I always talk about my Grandmas. They were both very wise because they knew how special I am. Each had their own methods of indulging me so that I’d become a special adult. Some of those methods included baking me tasty treats and buying me valuable toys. Only grandparents have that special wisdom.
I never talk about my Grandpas. One died young and the other wasn’t available, but I had a few examples of grandfathering. One was a guy on TV’s “The Real McCoys,” which I’m sure everyone remembers. Others were Grandpa Zeb on “The Waltons” and the unforgettable Grandpa Miller on “Lassie.” There’s a grandfatherly martial art master in every Kung-Fu movie since the beginning of time.
Each was full of wisdom and had led a remarkable life. The grandfathers were the smartest and bravest strong men to ever inhabit the planet. They also told a good story while wearing a variety of attractive hats and overalls. I expounded on their examples and founded the grandfatherly technique of “Grandpa Kung-Fu.” My Kung-Fu is strong and the concept is copyrighted.
The first Grandpa Kung-Fu lesson is the Myth- Kata. To execute this form, face the local diner with your feet shoulder- width apart. Push your diaphragm down so your stomach hangs over your belt. Lean on your cane or walker. Take a deep breath and tell a story about something you’ve done. For example, you can say “See that car with a flat tire? I invented putting air in tires.” Repeat it 100 times. Make it believable. Make yourself believe it. Then tell your grandkids the story and make them believe it. To practice, look around the room and pick out a random object. Tell a story about it featuring you as the hero. Here’s another example: I see a light bulb. Did you know I gave Edison the idea for the light bulb? He was trying to think of something to invent. I said, “Why not make an electric light? It’ll help me see the TV remote control buttons at night. He thanked me and offered me a share of every bulb sold forever, but I refused to take money. The rest is history.” See how well that works? You totally believe me. Anyone would. Myth Kung-Fu is unstoppable.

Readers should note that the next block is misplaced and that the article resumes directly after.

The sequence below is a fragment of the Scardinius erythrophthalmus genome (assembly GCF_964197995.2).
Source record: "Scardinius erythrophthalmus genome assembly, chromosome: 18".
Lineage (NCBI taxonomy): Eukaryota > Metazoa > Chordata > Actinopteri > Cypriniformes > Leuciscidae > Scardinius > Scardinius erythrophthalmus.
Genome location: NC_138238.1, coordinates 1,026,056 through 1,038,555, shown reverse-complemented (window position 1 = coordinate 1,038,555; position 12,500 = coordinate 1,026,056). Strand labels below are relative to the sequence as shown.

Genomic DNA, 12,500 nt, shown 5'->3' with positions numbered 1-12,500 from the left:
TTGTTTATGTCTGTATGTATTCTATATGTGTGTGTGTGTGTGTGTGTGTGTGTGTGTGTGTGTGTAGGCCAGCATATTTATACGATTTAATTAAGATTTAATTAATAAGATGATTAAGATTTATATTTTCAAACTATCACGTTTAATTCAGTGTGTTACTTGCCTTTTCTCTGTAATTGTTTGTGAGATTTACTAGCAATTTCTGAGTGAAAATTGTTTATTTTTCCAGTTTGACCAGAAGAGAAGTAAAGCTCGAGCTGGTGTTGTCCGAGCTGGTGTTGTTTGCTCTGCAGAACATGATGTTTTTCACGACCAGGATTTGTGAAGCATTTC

When the grandkids were little, they were easy. I convinced various grandsons of things like “I saved the Rockettes from the Nazis in WWII,” or “I invented The Internet so that Grandma can watch cute cat videos.” They believed anything I said because my Kung-Fu is strong. My best was when I convinced them that pie, which I invented, is the base of the food pyramid.
Another example of grandfatherly Myth Kung-Fu was when I worked in St Louis. I hit my head when I dozed off in my chair at work. It was after a particularly rigorous lunch of fried chicken and pecan pie. My head fell pretty hard against a file cabinet and I ended up with a swollen and black eye. When the kids asked me what happened, I assumed my stance and told them how I was attacked by two, no it was three, robbers whom I beat up. I even made them cry like little babies. One got in a lucky punch and dotted my eye. I was pretty convincing, because random people in town learned of it and were concerned. I got sympathy and admiration from several ladies. That’s strong Kung-Fu.
As the kids grew larger, so did their skepticism. They wrongly decided I was full of it and I probably didn’t do any of those things. They even started calling me “Grandpa the Terrible,” which I guess is better than being called “G-Father the Flatulent” or “Pater the Pie-Eater.” They lost respect for Myth Kung-Fu and I’m sure they’ll suffer for it.
After the grandkids become immune to the myth, it’s time to move up to Grandpa Kung-Fu form #2, the “Cowboy Up” Kata. We’ll learn that next time.
Remember, you must believe in order for others to believe. Practice, and always keep your Timmy out of the well, Grasshopper. If you do your Kung-Fu, will be strong.
Until then, I have to record how I invented soda pop.